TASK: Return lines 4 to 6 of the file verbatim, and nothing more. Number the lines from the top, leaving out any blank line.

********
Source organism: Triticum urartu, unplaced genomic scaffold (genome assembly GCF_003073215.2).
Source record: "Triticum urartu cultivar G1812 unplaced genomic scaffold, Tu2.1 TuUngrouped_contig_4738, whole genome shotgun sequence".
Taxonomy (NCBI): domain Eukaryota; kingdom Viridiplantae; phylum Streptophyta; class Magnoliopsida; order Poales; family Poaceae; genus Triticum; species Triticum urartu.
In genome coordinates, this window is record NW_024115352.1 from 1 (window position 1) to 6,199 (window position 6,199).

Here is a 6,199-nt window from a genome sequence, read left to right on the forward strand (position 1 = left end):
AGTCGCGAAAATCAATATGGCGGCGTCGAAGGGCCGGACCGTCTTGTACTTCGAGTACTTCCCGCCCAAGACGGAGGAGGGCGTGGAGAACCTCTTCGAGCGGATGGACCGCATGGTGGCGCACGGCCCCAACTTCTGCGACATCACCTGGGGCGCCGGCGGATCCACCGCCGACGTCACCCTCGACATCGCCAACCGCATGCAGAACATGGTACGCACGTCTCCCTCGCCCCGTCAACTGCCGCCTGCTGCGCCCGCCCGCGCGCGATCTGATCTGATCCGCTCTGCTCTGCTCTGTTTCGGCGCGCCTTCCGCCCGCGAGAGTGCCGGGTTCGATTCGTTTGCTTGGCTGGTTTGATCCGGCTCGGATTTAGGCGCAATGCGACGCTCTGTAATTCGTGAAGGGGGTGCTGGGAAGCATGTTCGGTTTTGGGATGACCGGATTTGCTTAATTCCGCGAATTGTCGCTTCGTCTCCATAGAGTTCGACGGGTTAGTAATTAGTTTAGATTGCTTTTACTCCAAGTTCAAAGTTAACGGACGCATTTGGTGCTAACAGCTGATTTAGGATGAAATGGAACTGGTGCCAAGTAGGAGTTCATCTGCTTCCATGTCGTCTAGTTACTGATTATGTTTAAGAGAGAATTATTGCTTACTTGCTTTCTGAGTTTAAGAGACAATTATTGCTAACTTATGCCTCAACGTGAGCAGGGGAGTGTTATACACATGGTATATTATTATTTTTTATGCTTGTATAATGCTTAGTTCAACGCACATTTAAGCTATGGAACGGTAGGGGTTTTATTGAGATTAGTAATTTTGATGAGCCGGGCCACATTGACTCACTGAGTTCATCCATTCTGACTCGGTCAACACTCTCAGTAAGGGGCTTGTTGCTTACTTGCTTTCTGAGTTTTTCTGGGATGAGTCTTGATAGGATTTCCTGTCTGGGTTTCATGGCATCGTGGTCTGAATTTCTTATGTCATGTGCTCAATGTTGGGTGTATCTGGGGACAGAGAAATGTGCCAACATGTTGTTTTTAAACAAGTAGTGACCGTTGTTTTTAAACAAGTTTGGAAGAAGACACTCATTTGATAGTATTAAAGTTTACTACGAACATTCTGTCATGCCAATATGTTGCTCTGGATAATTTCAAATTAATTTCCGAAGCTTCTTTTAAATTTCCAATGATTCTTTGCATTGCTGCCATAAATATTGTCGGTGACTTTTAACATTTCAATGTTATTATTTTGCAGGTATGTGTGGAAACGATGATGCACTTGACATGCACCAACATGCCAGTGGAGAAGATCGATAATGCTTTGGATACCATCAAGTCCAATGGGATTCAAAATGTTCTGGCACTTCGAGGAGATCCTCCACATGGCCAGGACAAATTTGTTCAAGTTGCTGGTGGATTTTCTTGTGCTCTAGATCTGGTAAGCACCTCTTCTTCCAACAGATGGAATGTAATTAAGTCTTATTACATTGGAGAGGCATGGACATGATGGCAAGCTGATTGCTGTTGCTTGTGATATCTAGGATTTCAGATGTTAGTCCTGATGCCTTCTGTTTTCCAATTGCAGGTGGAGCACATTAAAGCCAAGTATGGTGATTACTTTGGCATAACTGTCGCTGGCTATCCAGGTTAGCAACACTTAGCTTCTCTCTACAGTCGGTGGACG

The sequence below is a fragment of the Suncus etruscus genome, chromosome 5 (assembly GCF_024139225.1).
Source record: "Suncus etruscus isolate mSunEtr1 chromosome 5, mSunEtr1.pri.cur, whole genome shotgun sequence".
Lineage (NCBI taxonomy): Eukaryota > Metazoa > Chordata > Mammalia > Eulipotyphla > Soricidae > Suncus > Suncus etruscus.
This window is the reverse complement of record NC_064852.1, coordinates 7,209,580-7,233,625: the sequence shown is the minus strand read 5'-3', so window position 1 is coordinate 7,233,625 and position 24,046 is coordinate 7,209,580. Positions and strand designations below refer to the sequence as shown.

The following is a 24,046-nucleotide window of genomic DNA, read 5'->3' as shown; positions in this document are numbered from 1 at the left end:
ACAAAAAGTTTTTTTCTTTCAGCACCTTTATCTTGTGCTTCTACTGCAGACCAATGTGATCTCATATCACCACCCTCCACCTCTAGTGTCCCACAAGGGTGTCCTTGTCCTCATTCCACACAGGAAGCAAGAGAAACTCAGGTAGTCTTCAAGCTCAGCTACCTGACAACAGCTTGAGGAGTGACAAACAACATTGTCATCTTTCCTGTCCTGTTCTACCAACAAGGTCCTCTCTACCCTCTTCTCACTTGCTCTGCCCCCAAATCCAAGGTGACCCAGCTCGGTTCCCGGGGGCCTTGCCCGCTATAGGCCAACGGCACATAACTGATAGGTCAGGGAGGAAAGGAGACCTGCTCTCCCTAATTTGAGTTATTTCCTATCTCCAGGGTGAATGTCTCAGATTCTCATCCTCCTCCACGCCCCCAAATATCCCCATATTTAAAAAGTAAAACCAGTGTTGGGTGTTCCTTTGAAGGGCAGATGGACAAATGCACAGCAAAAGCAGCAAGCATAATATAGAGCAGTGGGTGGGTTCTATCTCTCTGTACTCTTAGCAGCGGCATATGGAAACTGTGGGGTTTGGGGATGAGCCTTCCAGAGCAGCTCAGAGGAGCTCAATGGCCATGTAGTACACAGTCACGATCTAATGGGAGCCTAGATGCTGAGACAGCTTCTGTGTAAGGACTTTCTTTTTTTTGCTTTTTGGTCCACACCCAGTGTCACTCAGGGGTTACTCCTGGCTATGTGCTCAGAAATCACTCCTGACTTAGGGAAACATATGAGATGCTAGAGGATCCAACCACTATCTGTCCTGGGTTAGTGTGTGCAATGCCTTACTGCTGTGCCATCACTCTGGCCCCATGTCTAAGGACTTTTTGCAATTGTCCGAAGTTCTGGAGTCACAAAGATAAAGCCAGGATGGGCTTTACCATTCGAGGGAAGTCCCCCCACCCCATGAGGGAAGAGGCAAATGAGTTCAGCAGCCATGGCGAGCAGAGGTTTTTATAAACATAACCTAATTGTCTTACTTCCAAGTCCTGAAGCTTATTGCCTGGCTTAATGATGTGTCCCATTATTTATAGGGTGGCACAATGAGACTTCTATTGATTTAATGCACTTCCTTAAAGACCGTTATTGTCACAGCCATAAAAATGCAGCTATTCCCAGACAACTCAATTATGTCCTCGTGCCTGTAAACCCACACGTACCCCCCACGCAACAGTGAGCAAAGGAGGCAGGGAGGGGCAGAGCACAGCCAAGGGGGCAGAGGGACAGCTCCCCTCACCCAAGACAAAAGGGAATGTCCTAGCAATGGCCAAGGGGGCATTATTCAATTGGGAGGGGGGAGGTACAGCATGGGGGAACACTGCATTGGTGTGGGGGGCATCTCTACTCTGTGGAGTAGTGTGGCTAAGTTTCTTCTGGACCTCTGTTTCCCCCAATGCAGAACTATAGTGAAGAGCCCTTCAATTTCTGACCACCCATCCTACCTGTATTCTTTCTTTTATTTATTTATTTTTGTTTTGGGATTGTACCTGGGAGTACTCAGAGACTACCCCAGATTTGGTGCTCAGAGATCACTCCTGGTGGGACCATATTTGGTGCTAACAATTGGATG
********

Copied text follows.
In genome coordinates, this window is record NW_024115352.1 from 1 (window position 1) to 6,199 (window position 6,199).

Here is a 6,199-nt window from a genome sequence, read left to right on the forward strand (position 1 = left end):
AGTCGCGAAAATCAATATGGCGGCGTCGAAGGGCCGGACCGTCTTGTACTTCGAGTACTTCCCGCCCAAGACGGAGGAGGGCGTGGAGAACCTCTTCGAGCGGATGGACCGCATGGTGGCGCACGGCCCCAACTTCTGCGACATCACCTGGGGCGCCGGCGGATCCACCGCCGACGTCACCCTCGACATCGCCAACCGCATGCAGAACATGGTACGCACGTCTCCCTCGCCCCGTCAACTGCCGCCTGCTGCGCCCGCCCGCGCGCGATCTGATCTGATCCGCTCTGCTCTGCTCTGTTTCGGCGCGCCTTCCGCCCGCGAGAGTGCCGGGTTCGATTCGTTTGCTTGGCTGGTTTGATCCGGCTCGGATTTAGGCGCAATGCGACGCTCTGTAATTCGTGAAGGGGGTGCTGGGAAGCATGTTCGGTTTTGGGATGACCGGATTTGCTTAATTCCGCGAATTGTCGCTTCGTCTCCATAGAGTTCGACGGGTTAGTAATTAGTTTAGATTGCTTTTACTCCAAGTTCAAAGTTAACGGACGCATTTGGTGCTAACAGCTGATTTAGGATGAAATGGAACTGGTGCCAAGTAGGAGTTCATCTGCTTCCATGTCGTCTAGTTACTGATTATGTTTAAGAGAGAATTATTGCTTACTTGCTTTCTGAGTTTAAGAGACAATTATTGCTAACTTATGCCTCAACGTGAGCAGGGGAGTGTTATACACATGGTATATTATTATTTTTTATGCTTGTATAATGCTTAGTTCAACGCACATTTAAGCTATGGAACGGTAGGGGTTTTATTGAGATTAGTAATTTTGATGAGCCGGGCCACATTGACTCACTGAGTTCATCCATTCTGACTCGGTCAACACTCTCAGTAAGGGGCTTGTTGCTTACTTGCTTTCTGAGTTTTTCTGGGATGAGTCTTGATAGGATTTCCTGTCTGGGTTTCATGGCATCGTGGTCTGAATTTCTTATGTCATGTGCTCAATGTTGGGTGTATCTGGGGACAGAGAAATGTGCCAACATGTTGTTTTTAAACAAGTAGTGACCGTTGTTTTTAAACAAGTTTGGAAGAAGACACTCATTTGATAGTATTAAAGTTTACTACGAACATTCTGTCATGCCAATATGTTGCTCTGGATAATTTCAAATTAATTTCCGAAGCTTCTTTTAAATTTCCAATGATTCTTTGCATTGCTGCCATAAATATTGTCGGTGACTTTTAACATTTCAATGTTATTATTTTGCAGGTATGTGTGGAAACGATGATGCACTTGACATGCACCAACATGCCAGTGGAGAAGATCGATAATGCTTTGGATACCATCAAGTCCAATGGGATTCAAAATGTTCTGGCACTTCGAGGAGATCCTCCACATGGCCAGGACAAATTTGTTCAAGTTGCTGGTGGATTTTCTTGTGCTCTAGATCTGGTAAGCACCTCTTCTTCCAACAGATGGAATGTAATTAAGTCTTATTACATTGGAGAGGCATGGACATGATGGCAAGCTGATTGCTGTTGCTTGTGATATCTAGGATTTCAGATGTTAGTCCTGATGCCTTCTGTTTTCCAATTGCAGGTGGAGCACATTAAAGCCAAGTATGGTGATTACTTTGGCATAACTGTCGCTGGCTATCCAGGTTAGCAACACTTAGCTTCTCTCTACAGTCGGTGGACG